Varied cycles of indirect techniques is an almost mandatory precondition for getting the best result. There are some exceptions. Sometimes, through indirect indicators, a practitioner may be inclined to begin with certain techniques, regardless of what had been planned. These are a sort of hint from the body and the ability to use such cues plays an extremely important role in the use of indirect techniques because they enable a practitioner to substantially increase the effectiveness of his practice.
Hint No. 1: Images
If the practitioner becomes aware upon awakening that some images, pictures, or remnants from dreams are before him, then he should immediately proceed to the technique of observing images, with all of the results that arise from it. If this does not lead to anything, then cycling with a set of techniques should begin.
Hint No. 2: Noises
If the practitioner realizes upon awakening that he hears an internal noise, roaring, ringing, whistling, and so forth, then he should immediately begin from the technique of listening in. If this has no effect, then cycles of indirect techniques ought to commence.
Hint No. 3: Vibrations
If a practitioner feels vibrations throughout the body while awakening, they should be amplified through the use of straining the brain or straining the body without using muscles. When the vibrations reach their peak, the practitioner can try to separate. If nothing happens after several attempts, indirect technique cycles should start.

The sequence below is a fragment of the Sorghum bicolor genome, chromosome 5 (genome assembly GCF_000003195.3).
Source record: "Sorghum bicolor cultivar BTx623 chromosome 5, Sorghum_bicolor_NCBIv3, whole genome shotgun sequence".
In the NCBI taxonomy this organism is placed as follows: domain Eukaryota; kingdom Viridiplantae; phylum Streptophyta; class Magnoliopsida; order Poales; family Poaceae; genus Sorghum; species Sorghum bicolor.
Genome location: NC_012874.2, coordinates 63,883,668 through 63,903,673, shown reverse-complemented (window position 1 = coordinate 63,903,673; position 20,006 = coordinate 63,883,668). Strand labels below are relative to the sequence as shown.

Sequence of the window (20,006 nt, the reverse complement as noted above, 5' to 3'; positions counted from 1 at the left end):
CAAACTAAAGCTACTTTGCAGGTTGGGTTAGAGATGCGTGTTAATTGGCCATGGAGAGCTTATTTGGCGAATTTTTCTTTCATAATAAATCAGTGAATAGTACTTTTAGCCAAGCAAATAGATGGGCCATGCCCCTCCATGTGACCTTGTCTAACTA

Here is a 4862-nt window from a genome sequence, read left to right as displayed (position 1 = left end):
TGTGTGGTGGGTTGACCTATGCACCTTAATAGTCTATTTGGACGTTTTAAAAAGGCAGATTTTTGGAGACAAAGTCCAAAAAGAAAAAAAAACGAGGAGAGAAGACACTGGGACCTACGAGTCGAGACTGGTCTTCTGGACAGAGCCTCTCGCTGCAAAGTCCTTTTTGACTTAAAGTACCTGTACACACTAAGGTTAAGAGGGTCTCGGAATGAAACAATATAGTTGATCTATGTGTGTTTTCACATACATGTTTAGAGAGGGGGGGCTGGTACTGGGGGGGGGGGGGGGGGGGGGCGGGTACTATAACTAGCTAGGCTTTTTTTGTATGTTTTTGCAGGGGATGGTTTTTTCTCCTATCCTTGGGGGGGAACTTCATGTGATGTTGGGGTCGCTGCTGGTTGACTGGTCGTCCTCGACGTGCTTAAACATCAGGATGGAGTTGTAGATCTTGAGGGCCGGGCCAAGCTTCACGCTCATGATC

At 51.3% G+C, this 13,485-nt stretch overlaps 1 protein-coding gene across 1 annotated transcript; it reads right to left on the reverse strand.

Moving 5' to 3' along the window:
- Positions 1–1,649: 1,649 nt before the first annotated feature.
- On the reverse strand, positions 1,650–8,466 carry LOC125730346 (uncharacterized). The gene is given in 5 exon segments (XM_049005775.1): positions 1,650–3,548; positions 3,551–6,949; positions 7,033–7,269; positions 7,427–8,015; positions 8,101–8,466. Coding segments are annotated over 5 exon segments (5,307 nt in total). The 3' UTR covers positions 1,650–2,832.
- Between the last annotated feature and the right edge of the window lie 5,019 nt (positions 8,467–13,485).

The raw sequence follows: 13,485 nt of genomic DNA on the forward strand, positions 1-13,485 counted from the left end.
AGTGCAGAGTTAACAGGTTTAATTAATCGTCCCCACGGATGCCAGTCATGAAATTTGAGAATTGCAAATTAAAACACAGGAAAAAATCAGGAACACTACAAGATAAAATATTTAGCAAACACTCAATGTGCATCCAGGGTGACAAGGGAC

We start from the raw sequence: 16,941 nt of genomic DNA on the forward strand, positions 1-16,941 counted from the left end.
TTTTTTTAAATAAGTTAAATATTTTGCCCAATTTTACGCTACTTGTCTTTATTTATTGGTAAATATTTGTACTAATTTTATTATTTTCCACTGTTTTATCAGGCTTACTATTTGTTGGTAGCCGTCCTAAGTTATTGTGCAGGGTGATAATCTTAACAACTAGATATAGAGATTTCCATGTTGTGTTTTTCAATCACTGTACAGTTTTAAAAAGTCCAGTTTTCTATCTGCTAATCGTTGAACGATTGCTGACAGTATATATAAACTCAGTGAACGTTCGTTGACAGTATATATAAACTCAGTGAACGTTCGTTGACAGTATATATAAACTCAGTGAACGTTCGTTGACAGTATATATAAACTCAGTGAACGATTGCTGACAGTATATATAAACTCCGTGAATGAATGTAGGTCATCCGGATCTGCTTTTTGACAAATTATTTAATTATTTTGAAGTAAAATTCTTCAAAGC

Hint No. 4: Numbness
If a practitioner wakes to numbness in a body part, phantom wiggling of that part should be attempted. If no result is achieved after several attempts, cycling should be tried. Of course, it is better to refrain from techniques if the numbness is very intense and causes substantial discomfort.
Hint No. 5: Paralysis
If the practitioner feels that his body is immobilized and that he is unable to move a muscle upon awakening, then he has encountered sleep paralysis (sleep stupor). This phenomenon is a sign that one is in lucid dreaming, and it only remains for the practitioner to somehow separate from the body no matter what, as well as overcome the night terror that often arises during sleep paralysis.
These hints may arise not only immediately upon awakening, but also upon an attempt to perform cycles of techniques. If the hints are more pronounced than the results of the techniques themselves, then it makes sense to turn one’s attention to them or exploit them concurrently with techniques.
It is also necessary to simply understand what the hint is trying to tell you: for example, if some unreal sensation suddenly arises on its own upon awakening, then it is necessary to simply intensify it and leave the body right then. If you follow this general principle, then you don’t need to know exactly what the hints are or what exactly to do when they occur. Everything should happen intuitively and easily. The point is that there are a large number of other lucid dreaming manifestations in addition to the five hints above that one should be always ready for. However, it would be simply impossible to describe them all, let alone remember them.